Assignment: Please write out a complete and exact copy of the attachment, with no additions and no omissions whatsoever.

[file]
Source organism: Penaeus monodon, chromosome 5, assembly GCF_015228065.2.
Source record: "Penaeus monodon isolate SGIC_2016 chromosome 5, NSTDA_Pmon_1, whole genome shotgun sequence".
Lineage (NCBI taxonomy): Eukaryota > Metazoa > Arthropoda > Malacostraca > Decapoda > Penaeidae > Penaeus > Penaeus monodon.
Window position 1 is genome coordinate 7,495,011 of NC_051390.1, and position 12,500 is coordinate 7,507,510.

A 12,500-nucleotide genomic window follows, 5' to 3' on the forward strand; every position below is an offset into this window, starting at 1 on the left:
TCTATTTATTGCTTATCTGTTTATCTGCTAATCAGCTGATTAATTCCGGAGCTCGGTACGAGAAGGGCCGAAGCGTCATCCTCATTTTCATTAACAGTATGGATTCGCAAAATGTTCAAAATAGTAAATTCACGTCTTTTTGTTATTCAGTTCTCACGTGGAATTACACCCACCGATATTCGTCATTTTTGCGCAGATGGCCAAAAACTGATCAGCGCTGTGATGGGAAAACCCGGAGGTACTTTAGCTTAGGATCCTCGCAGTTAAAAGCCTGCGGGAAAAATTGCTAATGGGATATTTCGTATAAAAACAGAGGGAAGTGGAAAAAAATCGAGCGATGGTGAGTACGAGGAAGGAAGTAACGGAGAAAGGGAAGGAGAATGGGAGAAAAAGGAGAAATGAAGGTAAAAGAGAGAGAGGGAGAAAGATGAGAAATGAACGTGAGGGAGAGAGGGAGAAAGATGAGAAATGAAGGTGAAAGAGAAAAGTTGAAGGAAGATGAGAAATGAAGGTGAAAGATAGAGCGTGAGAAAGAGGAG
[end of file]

Source organism: Penaeus monodon, chromosome 5, assembly GCF_015228065.2.
Source record: "Penaeus monodon isolate SGIC_2016 chromosome 5, NSTDA_Pmon_1, whole genome shotgun sequence".
Lineage (NCBI taxonomy): Eukaryota > Metazoa > Arthropoda > Malacostraca > Decapoda > Penaeidae > Penaeus > Penaeus monodon.
Window position 1 is genome coordinate 7,495,011 of NC_051390.1, and position 12,500 is coordinate 7,507,510.

A 12,500-nucleotide genomic window follows, 5' to 3' on the forward strand; every position below is an offset into this window, starting at 1 on the left:
TCTATTTATTGCTTATCTGTTTATCTGCTAATCAGCTGATTAATTCCGGAGCTCGGTACGAGAAGGGCCGAAGCGTCATCCTCATTTTCATTAACAGTATGGATTCGCAAAATGTTCAAAATAGTAAATTCACGTCTTTTTGTTATTCAGTTCTCACGTGGAATTACACCCACCGATATTCGTCATTTTTGCGCAGATGGCCAAAAACTGATCAGCGCTGTGATGGGAAAACCCGGAGGTACTTTAGCTTAGGATCCTCGCAGTTAAAAGCCTGCGGGAAAAATTGCTAATGGGATATTTCGTATAAAAACAGAGGGAAGTGGAAAAAAATCGAGCGATGGTGAGTACGAGGAAGGAAGTAACGGAGAAAGGGAAGGAGAATGGGAGAAAAAGGAGAAATGAAGGTAAAAGAGAGAGAGGGAGAAAGATGAGAAATGAACGTGAGGGAGAGAGGGAGAAAGATGAGAAATGAAGGTGAAAGAGAAAAGTTGAAGGAAGATGAGAAATGAAGGTGAAAGATAGAGCGTGAGAAAGAGGAG